Punished for Being a Woman ―Auriel Haack

On a side road near my house while on an early morning run:
“Hey, baby, I know another way to make you sweat.”
The driver of the truck punches the gas and spits gravel in my face.
I barely notice, too stunned by the words.
He was old enough to be my father.

On a city sidewalk:
“Hey, purple shirt! Hey, nice tits! Smile for me!”
I lock my jaw. Put my head down and keep walking.
God knows it’s not the first time.
God knows it won’t be the last.

On a dance floor:
Unfamiliar hands pressed flush against my skin.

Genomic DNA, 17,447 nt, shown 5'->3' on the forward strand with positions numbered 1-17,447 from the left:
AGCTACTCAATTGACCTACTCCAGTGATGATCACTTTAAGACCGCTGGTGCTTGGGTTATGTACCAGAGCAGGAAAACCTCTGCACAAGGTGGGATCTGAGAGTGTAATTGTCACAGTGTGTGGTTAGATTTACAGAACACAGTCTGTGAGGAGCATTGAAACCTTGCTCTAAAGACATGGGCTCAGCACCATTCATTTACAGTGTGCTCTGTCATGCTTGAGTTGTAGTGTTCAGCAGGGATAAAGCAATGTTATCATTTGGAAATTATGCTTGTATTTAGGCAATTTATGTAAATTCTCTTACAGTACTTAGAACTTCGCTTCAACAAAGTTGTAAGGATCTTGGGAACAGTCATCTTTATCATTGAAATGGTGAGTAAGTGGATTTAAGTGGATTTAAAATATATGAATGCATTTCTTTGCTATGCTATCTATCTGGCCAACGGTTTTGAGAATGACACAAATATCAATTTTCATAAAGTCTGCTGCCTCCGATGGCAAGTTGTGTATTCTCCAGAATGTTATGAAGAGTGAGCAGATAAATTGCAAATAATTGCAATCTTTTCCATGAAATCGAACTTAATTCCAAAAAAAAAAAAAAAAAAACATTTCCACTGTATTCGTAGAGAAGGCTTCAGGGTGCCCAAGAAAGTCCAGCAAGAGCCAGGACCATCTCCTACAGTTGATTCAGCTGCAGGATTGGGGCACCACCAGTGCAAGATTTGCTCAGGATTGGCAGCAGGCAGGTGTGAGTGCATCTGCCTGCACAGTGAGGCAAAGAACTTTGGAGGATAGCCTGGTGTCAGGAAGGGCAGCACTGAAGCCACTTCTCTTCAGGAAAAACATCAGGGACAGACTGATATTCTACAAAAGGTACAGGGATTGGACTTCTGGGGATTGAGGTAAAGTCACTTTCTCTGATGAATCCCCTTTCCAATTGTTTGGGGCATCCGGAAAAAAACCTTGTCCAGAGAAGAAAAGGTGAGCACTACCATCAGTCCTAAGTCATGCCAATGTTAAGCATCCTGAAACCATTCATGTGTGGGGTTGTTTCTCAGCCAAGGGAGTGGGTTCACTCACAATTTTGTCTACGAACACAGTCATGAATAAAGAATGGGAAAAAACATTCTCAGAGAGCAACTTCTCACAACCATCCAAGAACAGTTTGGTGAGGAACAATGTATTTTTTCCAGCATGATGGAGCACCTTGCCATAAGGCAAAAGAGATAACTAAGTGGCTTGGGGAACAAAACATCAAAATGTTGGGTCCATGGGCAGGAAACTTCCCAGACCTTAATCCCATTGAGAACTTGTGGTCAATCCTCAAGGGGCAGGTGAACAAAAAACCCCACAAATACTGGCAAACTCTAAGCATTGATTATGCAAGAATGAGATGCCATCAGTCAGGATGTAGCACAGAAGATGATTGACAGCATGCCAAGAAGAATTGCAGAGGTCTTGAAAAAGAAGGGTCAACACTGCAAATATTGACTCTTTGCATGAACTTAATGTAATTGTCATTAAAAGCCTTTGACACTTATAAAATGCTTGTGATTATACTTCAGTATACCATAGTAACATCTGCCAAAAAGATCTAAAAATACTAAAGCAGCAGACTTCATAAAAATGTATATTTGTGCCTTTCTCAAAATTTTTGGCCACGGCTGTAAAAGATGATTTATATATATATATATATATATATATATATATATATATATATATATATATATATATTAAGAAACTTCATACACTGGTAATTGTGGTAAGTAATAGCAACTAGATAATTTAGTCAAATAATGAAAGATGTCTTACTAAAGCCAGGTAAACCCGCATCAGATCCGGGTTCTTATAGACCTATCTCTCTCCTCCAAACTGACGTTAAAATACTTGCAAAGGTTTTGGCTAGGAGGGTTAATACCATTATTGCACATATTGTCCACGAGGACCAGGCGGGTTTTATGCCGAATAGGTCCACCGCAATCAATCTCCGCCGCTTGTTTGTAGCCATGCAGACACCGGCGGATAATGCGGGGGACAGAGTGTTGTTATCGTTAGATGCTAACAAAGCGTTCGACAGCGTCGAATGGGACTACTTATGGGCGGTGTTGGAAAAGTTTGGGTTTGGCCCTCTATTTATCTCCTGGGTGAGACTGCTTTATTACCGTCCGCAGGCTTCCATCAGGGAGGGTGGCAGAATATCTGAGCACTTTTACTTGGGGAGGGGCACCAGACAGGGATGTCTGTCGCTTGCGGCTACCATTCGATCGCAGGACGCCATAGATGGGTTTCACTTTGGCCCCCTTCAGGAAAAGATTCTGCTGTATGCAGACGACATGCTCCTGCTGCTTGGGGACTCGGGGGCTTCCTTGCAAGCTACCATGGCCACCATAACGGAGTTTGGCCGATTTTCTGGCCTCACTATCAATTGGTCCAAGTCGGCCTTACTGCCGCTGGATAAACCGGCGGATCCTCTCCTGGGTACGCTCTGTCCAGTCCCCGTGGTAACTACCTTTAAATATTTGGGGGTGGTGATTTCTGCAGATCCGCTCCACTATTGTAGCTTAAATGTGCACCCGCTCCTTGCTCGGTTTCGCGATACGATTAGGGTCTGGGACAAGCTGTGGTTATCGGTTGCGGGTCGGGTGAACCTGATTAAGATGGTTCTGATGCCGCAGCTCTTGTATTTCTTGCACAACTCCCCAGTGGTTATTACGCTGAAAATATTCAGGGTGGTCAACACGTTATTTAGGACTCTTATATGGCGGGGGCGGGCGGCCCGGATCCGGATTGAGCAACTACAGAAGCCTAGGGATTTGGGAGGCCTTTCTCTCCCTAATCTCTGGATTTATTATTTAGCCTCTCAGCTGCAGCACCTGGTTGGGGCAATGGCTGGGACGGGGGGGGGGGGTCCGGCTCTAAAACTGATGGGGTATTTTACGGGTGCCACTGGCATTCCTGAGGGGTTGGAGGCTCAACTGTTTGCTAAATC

A foreign mouth lunging for me.
I skitter back and his mouth collides with my collarbone.
He walks away, throws “fat bitch” over his shoulder
like his palms weren’t just skimming my thighs.
Everyone will see the bruise peeking from my collar and give me the look that says
they know what I’ve been up to.
I will not know how to tell them that I was trying to run.

Everywhere I go:
I am being punished.
I have committed the unforgivable crime of being a woman, but
I am not sorry. I will not apologize for having this body.
I don’t know what it would be like to not be afraid. But I am trying.
I will not smile. I will not look their way.
I will be unapologetic, and strong, and beautiful, and brave. 

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